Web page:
Somehow in our culture, there’s an unwritten rule that says older women can’t wear long hair.  No one seems to know where this notion came from but young and old alike stand ready to defend it. They see mature women with long hair as hippies, freaks or social misfits because:

    • Long hair on women over 40 looks messy, out-of-control or witch-like.
    • Women are trying to recapture their youth by growing their hair long and that’s just sad.
    • Long hair equals sexuality; menopausal women aren’t sexy.
    • Women who break the “long hair rule” are rebelling against society and make people uncomfortable.
    • Long hair drags down the face and ages women by drawing attention to their wrinkles and creases.

    But are these perceptions even true? Not by a long shot. Who would say that Merle Streep, Patricia Clarkson, Catherine Deneuave, Julianne Moore or Susan Sarandon looks like a witch? Yes, they have professionals tending to their hair constantly but there are plenty of non-celebrity, 40+ women sporting gorgeous long hair. It all depends on the woman and the health of her hair. Some older women look great with long hair—it flatters their faces, personalities and lifestyles. Others may experience thinning follicles, changing texture and dryness that makes long hair more of a challenge.

    This year, at age 62, a long-haired Meryl Streep became the oldest cover girl for Vogue magazine.

    If you choose a longer length, hair will require maintenance to keep it looking great. Check out these long hair after 40 tips:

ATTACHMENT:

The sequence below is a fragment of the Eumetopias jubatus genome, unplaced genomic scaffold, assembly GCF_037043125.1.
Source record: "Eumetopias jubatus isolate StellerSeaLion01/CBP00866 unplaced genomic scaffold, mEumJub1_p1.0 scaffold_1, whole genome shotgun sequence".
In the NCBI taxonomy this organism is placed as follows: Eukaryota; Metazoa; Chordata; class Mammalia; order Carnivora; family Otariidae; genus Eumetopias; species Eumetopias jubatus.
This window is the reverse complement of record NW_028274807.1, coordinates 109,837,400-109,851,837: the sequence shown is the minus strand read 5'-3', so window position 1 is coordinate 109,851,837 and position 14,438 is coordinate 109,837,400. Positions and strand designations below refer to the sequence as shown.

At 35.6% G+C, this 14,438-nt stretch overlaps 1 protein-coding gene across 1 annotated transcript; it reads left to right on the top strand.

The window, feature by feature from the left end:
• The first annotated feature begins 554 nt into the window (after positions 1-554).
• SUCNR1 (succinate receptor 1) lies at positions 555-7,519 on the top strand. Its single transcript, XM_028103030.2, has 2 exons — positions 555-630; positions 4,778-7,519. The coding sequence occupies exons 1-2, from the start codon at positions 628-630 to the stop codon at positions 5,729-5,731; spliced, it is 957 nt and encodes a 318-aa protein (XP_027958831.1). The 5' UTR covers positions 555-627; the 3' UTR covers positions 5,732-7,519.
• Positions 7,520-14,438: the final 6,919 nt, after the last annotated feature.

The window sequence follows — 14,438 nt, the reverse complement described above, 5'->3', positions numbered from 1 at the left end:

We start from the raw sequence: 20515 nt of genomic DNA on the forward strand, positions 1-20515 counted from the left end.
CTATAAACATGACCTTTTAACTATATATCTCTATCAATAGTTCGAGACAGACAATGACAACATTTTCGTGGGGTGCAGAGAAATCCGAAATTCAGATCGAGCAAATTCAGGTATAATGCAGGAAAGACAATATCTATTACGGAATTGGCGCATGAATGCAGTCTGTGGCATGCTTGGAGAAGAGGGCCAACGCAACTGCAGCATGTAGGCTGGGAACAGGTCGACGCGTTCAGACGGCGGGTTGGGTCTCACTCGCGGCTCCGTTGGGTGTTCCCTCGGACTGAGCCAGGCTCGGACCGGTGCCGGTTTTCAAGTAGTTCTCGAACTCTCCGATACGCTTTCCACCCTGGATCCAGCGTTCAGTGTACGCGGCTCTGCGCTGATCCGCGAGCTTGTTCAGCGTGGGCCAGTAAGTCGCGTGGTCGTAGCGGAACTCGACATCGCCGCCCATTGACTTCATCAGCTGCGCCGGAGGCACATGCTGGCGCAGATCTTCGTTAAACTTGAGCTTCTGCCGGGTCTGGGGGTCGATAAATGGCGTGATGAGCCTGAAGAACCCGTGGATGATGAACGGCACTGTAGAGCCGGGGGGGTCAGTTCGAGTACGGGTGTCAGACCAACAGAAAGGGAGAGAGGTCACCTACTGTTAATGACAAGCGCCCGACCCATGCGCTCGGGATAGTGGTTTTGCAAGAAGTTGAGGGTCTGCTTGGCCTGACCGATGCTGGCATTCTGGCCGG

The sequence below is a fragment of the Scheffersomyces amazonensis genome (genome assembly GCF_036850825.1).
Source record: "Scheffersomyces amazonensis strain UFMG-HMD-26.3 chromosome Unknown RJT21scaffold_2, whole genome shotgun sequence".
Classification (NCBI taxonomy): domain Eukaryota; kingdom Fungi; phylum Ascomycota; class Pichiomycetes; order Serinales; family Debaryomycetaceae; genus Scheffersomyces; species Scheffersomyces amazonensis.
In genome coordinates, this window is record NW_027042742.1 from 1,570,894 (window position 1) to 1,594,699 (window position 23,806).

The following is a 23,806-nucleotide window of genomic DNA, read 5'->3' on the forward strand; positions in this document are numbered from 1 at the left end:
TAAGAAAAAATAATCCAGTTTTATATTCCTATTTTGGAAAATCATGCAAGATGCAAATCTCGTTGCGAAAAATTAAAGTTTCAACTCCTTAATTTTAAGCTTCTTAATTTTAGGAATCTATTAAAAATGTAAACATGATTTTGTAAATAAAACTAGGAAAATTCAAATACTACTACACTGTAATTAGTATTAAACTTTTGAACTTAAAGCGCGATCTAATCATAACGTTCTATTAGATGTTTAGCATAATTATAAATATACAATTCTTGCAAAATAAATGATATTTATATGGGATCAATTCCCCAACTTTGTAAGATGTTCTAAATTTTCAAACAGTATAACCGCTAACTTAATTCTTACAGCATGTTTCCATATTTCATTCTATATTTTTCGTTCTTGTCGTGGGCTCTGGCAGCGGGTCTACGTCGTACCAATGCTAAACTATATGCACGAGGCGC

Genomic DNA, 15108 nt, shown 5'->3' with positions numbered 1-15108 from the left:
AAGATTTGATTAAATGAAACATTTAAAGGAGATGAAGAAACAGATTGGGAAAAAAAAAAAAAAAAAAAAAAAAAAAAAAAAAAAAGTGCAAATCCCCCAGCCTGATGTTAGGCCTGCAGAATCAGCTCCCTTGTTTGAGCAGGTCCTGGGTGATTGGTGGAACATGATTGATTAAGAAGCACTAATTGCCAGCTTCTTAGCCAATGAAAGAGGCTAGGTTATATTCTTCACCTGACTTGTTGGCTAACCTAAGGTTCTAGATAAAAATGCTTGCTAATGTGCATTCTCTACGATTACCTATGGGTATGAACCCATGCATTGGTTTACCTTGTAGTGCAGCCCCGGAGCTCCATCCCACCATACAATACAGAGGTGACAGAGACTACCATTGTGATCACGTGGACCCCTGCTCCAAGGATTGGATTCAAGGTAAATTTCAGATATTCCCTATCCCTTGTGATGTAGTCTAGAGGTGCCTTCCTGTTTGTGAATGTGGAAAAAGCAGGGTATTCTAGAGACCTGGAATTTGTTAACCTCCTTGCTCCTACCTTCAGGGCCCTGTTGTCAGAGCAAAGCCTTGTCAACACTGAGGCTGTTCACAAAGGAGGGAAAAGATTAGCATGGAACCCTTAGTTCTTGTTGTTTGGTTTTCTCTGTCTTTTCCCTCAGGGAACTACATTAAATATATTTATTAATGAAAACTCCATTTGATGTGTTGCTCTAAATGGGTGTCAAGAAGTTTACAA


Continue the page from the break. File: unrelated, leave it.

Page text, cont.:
Shampoo less. Washing your hair every day will damage it. Instead, shampoo every other day or just once a week, if you can manage it, with
    moisturizing products.

    Skip the heated tools.  If you really need to use your blowdryer or iron, choose the lowest setting.

    Watch your weight. Longer hair equals heavy hair that has a tendency  to go flat. Try root lifters and volumizers to add body.

    Shine on. Long, dull hair doesn’t look good on anyone. Look for lightweight, spray-on sheen products to add gleam to drab hair.

    Moisturize, moisturize, moisturize. Older hair tends to be significantly dryer than younger hair. Avoid long, straw-like strands by using oil treatments, moisturizing masks or leave-in conditioners each week.

    Add layers. You can have long hair that bounces and moves. Ask your stylist for long or face-framing layers to add energy to your style.

    Take care of your health. Beautiful hair depends on getting enough sleep, eating right, exercising and avoiding stress.

    So what’s behind women in their 40s, 50s and 60s growing out their hair? Many see it as the best look for them; others a way to express their femininity. The vast majority of women choosing long hair at this stage in life see their hair length as extremely liberating. These women, some for the first time, are wearing their hair to please themselves and don’t care what anyone thinks.